There are variables affecting reinforcement and affecting the value of each reinforcer at any given time, in different environments and with different individuals.  We also need to bear in mind that If we use the higher ‘value’ reinforcers too frequently for easy behaviors in non-distracting environments, we could find that not only will our learner no longer be motivated to ‘work’ for lower value reinforcers, but also that we dilute the value of those reinforcers that were previously at the top of the Hierarchy, making them less effective in more demanding situations or with more demanding behaviors.  We should make sure that we have a variety of reinforcers on all levels of our learner’s Hierarchy so that we have something to call upon of appropriate value in all situations. Varying the reinforcement consequence that is offered, will also help to overcome satiation – at some point, we have all eaten enough of that delicious cake but that doesn’t mean that we would say no to an ice-cold bottle of beer!

Although each individual will have their own Hierarchy of Rewards, neither Jambo nor any other learner’s Hierarchy of Rewards is static.  What works as a reinforcer one day may be of little interest to the same learner the next day. 

The Hierarchy of Rewards

If Jambo were reasonably hungry and we were working in a non-distracting environment, he would probably find kibble (dry dog food) to be of sufficient ‘value’ and it would serve as an adequate reinforcement consequence.  If, however, we were to try and do that same behavior in a more distracting environment, at a greater distance or perhaps when Jambo had just eaten, then the kibble would have very little, if any ‘value’ and would not serve to positively reinforce a behavior.  If Jambo were in a playful mood then his tug toy would have a much higher value than if he were tired and ready for bed. An opportunity to sniff a nice patch of grass might serve to reinforce the behavior of coming close to me on a nice summer’s evening but on a dark and wet winter’s night, the opposite would be true –  If I wanted Jambo to leave my side and go to the grass, then it might be returning to my side and the protection of my umbrella that would serve as a reinforcer but maybe even that would not be of high enough ‘value’ and he would simply decide not to carry out the behavior. Perhaps performing ‘send-aways’ in the rain, calls for roast chicken?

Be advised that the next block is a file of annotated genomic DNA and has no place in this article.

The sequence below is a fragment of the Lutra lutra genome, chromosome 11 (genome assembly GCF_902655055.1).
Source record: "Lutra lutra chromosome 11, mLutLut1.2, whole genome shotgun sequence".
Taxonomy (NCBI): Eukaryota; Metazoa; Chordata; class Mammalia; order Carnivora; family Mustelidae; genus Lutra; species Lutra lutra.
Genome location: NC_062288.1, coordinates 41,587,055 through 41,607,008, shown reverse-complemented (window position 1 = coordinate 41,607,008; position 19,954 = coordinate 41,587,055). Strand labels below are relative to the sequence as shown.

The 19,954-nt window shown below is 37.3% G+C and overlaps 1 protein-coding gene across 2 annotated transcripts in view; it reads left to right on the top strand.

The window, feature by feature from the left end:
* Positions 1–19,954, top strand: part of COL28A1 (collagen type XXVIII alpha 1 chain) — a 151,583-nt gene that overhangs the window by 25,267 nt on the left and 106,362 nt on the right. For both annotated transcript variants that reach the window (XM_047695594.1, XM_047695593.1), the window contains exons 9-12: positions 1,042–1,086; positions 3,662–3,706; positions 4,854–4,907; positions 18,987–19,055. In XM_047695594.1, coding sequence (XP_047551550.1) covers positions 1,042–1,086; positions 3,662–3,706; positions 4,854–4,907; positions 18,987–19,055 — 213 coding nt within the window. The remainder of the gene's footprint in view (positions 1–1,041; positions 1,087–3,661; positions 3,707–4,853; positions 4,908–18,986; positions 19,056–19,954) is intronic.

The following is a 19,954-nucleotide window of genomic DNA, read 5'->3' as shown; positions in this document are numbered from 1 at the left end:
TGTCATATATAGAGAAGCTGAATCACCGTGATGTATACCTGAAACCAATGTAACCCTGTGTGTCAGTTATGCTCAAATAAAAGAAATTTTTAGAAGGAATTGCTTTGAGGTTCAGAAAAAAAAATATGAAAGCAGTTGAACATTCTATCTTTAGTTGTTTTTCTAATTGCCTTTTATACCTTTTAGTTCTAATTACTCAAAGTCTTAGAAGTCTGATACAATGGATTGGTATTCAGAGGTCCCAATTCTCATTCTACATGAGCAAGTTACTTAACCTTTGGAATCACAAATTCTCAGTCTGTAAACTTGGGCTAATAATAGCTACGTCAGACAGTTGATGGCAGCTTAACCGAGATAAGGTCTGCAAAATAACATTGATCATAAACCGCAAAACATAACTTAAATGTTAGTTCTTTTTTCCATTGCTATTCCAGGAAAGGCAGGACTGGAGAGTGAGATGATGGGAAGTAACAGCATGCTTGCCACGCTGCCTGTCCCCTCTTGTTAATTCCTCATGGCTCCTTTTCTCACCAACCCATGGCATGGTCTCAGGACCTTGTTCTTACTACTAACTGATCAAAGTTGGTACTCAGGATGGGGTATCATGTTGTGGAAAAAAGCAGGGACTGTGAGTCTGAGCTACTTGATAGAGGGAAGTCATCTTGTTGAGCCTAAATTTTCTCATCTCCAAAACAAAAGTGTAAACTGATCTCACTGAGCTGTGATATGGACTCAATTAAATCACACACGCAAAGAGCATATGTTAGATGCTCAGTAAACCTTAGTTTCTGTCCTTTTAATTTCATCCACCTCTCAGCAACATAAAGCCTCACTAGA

This is the second in a series of three posts from my article: “The Hierarchy of Rewards – Delving into the World of Positive Reinforcers” for BARKS from the Guild magazine. Part one can be found here:  Rewards and Positive Reinforcement Consequences.   In part three we will take a closer look at motivating operations; Jambo’s personal Hierarchy of Rewards, and some of the primary and secondary reinforcers we can all make use of in our training.

To contact Louise Stapleton-Frappell, please click here.

The DogSmith training programs enhance and improve the relationship you share with your family pet.  To contact a Professional DogSmith, please click on the image below. 

 

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Rewards and Positive Reinforcement Consequences

The language we use when discussing our training methods can sometimes be slightly misleading.  Much discussion is given to the use of terms such as force-free, rewards based and positive reinforcement.  Sometimes there will be shared-meaning and at other times, these terms will be used and attributed to diametrically opposed training methods.  The words ‘reward’ and ‘positive reinforcement’ are often used to describe the same process but are they really the same?

Let’s begin with a definition of reinforcement and a few other terms you are likely to come across when reading about rewards based, science based, force-free training. The term to reinforce means to strengthen and it is used in behavioral psychology to refer to a stimulus which strengthens or increases the probability of a specific response.  Behavior is the function of its consequences and reinforcement strengthens the likelihood of a behavior.  To qualify as reinforcement an experience must have three characteristics:  First, the behavior must have a consequence.  Second, the behavior must increase in strength (e.g. occur more often).  Third, the increase in strength must be a result of the consequence (Chance, 2013 )